Hull-House turns to ‘Slow Museum’ programs

Jane Addams Hull-House Museum

Jane Addams Hull-House Museum at UIC (click on image for larger file size)

Museums move too fast these days, trying to keep pace with competing  entertainments by presenting rapidly changing exhibitions, interactive technology and trendy cafes, says a museum director at the University of Illinois at Chicago.

Lisa Junkin plans to hit “pause”  at the Jane Addams Hull-House Museum with the Slow Museum Project. The project “re-envisions the museum as a site of recreation, reflection and respite,” said Junkin, interim director of the museum, and is inspired by the Slow Food movement. It will be funded by a $40,000 grant from the American Alliance of Museums.

“We’ve organized Slow Food programs for five years, and we want to apply ‘slow’ ideals — thoughtfully sourced ingredients, worker advocacy, savoring what we consume — to the museum experience,” she said. “Quick fixes may capture visitors’ fleeting attentions, but they also contribute to the larger problem of an overworked and over-saturated society.”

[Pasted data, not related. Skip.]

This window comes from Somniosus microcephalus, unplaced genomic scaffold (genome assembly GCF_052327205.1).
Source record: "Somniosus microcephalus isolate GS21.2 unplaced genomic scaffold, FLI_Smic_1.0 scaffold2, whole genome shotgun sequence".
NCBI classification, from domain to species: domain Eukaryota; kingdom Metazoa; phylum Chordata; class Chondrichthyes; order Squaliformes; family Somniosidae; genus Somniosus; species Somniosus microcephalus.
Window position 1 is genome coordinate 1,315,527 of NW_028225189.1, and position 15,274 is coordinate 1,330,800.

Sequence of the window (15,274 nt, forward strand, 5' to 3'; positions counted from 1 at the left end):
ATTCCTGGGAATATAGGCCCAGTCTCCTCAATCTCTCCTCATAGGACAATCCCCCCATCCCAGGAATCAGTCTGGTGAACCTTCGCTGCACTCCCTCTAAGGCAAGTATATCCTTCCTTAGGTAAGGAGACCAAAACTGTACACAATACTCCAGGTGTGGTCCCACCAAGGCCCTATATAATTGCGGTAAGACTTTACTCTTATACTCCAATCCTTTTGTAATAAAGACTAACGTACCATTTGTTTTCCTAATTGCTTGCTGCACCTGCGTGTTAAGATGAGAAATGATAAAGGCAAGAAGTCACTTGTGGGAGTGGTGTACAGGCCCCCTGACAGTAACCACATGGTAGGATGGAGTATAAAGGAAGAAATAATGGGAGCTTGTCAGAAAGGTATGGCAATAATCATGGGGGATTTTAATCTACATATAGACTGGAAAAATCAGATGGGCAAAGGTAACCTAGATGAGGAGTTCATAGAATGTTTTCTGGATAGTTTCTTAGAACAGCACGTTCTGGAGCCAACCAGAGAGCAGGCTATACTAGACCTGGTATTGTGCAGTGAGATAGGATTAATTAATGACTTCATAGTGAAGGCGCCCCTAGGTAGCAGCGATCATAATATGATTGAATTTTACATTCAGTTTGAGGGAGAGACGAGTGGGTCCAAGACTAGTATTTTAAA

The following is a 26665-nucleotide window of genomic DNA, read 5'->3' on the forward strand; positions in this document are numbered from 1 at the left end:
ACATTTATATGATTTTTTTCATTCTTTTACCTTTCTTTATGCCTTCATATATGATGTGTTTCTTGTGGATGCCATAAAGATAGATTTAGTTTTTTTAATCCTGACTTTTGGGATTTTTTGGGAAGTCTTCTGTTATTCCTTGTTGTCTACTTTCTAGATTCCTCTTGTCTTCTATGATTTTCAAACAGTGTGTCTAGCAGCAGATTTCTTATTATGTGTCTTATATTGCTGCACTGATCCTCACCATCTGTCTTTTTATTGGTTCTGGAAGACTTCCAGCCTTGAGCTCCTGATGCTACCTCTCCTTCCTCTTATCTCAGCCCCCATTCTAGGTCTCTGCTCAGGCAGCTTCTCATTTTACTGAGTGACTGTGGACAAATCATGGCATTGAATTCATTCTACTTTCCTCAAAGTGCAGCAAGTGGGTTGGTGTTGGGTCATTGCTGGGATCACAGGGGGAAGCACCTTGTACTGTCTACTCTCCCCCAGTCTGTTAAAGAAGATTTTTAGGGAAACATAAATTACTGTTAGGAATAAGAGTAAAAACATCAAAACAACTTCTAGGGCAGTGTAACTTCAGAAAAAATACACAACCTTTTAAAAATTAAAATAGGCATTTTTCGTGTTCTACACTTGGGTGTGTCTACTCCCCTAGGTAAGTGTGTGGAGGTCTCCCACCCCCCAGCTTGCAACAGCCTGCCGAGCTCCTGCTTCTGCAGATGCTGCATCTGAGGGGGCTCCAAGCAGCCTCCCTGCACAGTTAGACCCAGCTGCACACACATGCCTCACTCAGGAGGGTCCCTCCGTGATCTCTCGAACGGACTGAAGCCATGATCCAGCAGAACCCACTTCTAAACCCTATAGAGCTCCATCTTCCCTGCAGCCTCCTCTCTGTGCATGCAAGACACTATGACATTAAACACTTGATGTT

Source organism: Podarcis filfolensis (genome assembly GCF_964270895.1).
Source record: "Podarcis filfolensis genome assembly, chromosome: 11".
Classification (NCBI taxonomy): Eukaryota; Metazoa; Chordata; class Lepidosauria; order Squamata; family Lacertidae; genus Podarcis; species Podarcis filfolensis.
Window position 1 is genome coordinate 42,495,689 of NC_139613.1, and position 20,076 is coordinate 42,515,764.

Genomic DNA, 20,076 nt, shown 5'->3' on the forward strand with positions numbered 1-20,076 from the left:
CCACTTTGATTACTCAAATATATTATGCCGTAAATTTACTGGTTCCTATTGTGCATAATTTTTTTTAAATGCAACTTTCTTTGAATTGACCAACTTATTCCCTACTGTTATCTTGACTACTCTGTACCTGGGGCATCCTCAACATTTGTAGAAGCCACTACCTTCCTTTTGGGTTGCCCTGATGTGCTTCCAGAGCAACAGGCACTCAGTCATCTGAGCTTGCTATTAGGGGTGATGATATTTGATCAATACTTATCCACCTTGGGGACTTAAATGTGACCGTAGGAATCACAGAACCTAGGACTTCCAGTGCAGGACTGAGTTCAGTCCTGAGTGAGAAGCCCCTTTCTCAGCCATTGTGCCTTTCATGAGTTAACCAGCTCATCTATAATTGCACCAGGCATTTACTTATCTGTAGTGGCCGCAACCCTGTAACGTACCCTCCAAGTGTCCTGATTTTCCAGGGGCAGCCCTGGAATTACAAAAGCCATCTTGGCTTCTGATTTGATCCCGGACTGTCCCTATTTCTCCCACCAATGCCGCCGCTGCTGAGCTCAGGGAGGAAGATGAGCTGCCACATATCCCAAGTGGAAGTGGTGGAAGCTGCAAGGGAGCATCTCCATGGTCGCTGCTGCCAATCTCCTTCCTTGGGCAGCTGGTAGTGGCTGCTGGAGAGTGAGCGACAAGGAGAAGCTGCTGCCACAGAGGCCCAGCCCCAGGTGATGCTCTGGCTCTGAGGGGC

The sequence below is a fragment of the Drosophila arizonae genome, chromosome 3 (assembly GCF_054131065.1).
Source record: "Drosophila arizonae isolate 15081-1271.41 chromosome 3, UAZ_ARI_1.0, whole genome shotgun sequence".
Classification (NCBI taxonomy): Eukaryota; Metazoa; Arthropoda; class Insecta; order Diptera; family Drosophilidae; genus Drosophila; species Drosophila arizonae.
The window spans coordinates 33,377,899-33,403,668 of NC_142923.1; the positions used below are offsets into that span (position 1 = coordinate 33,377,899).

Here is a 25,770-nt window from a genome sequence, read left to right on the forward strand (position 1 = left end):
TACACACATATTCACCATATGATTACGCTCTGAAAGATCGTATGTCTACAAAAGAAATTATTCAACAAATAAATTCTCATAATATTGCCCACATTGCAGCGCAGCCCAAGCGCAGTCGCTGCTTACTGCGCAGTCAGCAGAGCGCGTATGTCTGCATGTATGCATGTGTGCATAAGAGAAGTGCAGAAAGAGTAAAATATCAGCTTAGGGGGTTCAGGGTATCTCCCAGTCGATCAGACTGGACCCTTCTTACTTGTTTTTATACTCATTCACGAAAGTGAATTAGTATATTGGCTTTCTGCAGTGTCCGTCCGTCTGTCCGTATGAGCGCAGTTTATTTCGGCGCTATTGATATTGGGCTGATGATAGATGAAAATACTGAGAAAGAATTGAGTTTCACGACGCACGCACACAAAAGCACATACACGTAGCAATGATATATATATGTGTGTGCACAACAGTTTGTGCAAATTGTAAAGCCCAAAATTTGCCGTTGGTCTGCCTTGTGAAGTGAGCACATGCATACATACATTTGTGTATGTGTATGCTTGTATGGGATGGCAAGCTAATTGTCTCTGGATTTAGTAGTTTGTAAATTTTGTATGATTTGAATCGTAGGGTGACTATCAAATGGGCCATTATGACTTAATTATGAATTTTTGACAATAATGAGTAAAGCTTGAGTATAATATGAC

The museum is housed in the Victorian mansion that served as home to Addams and other reformers as well as headquarters of the Hull-House Settlement.  The reformers defined leisure as the basis for culture, and therefore critical to learning and socialization.

Today, the museum staff eschews most fast-museum techniques, yet works quickly to present programs that address urgent social issues — maybe too quickly, Junkin said.

“Ironically, we haven’t allowed ourselves enough time to evaluate our work and ensure meaningful visitor experiences,” she said.

Junkin says Slow Museum techniques can include unguided tours, an artist-made “reflection room” with musical components, playful visitor evaluations, poetry writing, communal meals and games.

She is looking at techniques devised by two early Hull-House residents: sociologist Neva Boyd, a leader in the modern play movement; and Viola Spolin, who is credited with inventing improvisational theater. Boyd wrote extensively on children’s games.  In a previous exhibition, the museum offered cards describing improv games devised by Spolin.

The museum also plans to continue its Slow Food and other programming. It has switched its long-running Re-Thinking Soup food discussion series from the hectic lunch hour to a more leisurely dinner time, with the next installment set for Oct. 17, 6-7:30 p.m. at the museum’s Residents’ Dining Hall, 800 S. Halsted St.

UIC ranks among the nation’s leading research universities and is Chicago’s largest university with 27,500 students, 12,000 faculty and staff, 15 colleges and the state’s major public medical center. A hallmark of the campus is the Great Cities Commitment, through which UIC faculty, students and staff engage with community, corporate, foundation and government partners to improve the quality of life in metropolitan areas around the world.

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